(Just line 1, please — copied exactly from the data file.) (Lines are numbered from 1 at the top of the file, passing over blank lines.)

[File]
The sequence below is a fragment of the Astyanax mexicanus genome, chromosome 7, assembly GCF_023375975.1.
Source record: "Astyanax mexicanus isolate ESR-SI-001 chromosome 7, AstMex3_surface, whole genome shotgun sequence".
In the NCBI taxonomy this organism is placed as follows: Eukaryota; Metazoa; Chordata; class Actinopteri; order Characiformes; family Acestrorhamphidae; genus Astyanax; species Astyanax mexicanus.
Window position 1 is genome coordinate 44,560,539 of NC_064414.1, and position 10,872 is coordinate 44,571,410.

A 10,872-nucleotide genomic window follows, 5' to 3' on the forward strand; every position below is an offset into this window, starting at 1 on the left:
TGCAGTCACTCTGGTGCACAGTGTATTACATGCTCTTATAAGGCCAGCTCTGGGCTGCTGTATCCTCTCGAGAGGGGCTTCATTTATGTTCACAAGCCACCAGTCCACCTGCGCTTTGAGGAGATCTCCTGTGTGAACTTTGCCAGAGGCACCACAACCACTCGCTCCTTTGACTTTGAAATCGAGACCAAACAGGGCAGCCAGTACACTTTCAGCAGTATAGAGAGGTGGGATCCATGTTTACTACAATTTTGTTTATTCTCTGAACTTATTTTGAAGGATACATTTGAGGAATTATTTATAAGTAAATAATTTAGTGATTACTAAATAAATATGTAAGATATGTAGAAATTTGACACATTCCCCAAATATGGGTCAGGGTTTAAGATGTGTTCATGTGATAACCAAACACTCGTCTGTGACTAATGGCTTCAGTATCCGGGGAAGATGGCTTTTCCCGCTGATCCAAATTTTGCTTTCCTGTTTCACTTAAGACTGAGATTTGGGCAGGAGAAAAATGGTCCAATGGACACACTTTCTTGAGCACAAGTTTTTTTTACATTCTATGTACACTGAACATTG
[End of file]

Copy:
The sequence below is a fragment of the Astyanax mexicanus genome, chromosome 7, assembly GCF_023375975.1.